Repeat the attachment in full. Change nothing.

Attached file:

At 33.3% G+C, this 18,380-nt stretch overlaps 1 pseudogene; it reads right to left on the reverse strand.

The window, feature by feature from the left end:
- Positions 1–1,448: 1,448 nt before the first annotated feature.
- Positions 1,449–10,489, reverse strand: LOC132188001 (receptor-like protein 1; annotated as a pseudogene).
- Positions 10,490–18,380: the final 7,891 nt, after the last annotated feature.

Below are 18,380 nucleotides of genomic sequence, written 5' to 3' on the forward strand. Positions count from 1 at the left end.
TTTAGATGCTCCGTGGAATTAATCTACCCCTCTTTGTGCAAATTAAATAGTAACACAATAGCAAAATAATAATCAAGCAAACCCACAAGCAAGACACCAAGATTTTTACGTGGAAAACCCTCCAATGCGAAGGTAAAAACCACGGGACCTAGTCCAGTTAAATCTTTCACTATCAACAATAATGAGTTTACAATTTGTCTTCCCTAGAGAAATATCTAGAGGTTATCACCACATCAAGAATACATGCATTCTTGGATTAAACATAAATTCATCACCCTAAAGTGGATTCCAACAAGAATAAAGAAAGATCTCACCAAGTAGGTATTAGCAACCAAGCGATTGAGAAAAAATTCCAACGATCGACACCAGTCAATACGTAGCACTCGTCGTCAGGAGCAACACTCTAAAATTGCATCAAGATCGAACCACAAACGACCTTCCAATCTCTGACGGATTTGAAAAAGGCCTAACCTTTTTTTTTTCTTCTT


At 33.3% G+C, this 18,380-nt stretch overlaps 1 pseudogene; it reads right to left on the reverse strand.

The window, feature by feature from the left end:
- Positions 1–1,448: 1,448 nt before the first annotated feature.
- Positions 1,449–10,489, reverse strand: LOC132188001 (receptor-like protein 1; annotated as a pseudogene).
- Positions 10,490–18,380: the final 7,891 nt, after the last annotated feature.

Below are 18,380 nucleotides of genomic sequence, written 5' to 3' on the forward strand. Positions count from 1 at the left end.
TTTAGATGCTCCGTGGAATTAATCTACCCCTCTTTGTGCAAATTAAATAGTAACACAATAGCAAAATAATAATCAAGCAAACCCACAAGCAAGACACCAAGATTTTTACGTGGAAAACCCTCCAATGCGAAGGTAAAAACCACGGGACCTAGTCCAGTTAAATCTTTCACTATCAACAATAATGAGTTTACAATTTGTCTTCCCTAGAGAAATATCTAGAGGTTATCACCACATCAAGAATACATGCATTCTTGGATTAAACATAAATTCATCACCCTAAAGTGGATTCCAACAAGAATAAAGAAAGATCTCACCAAGTAGGTATTAGCAACCAAGCGATTGAGAAAAAATTCCAACGATCGACACCAGTCAATACGTAGCACTCGTCGTCAGGAGCAACACTCTAAAATTGCATCAAGATCGAACCACAAACGACCTTCCAATCTCTGACGGATTTGAAAAAGGCCTAACCTTTTTTTTTTCTTCTT